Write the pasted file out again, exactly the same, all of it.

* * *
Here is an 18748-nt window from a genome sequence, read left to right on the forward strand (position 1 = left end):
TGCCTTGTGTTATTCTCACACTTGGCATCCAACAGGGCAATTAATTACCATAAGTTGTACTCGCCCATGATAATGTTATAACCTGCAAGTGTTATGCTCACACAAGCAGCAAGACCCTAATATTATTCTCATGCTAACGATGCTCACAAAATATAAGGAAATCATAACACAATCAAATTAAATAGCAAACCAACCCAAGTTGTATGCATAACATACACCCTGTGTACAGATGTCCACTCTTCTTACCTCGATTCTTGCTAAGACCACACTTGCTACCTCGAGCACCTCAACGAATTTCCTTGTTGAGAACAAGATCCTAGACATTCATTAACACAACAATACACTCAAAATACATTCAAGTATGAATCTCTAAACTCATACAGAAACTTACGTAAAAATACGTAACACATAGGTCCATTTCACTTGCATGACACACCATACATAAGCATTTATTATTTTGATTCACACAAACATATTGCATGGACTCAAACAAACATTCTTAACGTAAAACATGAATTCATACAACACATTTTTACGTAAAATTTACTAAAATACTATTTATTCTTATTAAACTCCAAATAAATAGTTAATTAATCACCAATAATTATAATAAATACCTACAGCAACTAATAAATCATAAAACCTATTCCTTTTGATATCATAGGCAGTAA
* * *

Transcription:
Here is an 18748-nt window from a genome sequence, read left to right on the forward strand (position 1 = left end):
TGCCTTGTGTTATTCTCACACTTGGCATCCAACAGGGCAATTAATTACCATAAGTTGTACTCGCCCATGATAATGTTATAACCTGCAAGTGTTATGCTCACACAAGCAGCAAGACCCTAATATTATTCTCATGCTAACGATGCTCACAAAATATAAGGAAATCATAACACAATCAAATTAAATAGCAAACCAACCCAAGTTGTATGCATAACATACACCCTGTGTACAGATGTCCACTCTTCTTACCTCGATTCTTGCTAAGACCACACTTGCTACCTCGAGCACCTCAACGAATTTCCTTGTTGAGAACAAGATCCTAGACATTCATTAACACAACAATACACTCAAAATACATTCAAGTATGAATCTCTAAACTCATACAGAAACTTACGTAAAAATACGTAACACATAGGTCCATTTCACTTGCATGACACACCATACATAAGCATTTATTATTTTGATTCACACAAACATATTGCATGGACTCAAACAAACATTCTTAACGTAAAACATGAATTCATACAACACATTTTTACGTAAAATTTACTAAAATACTATTTATTCTTATTAAACTCCAAATAAATAGTTAATTAATCACCAATAATTATAATAAATACCTACAGCAACTAATAAATCATAAAACCTATTCCTTTTGATATCATAGGCAGTAA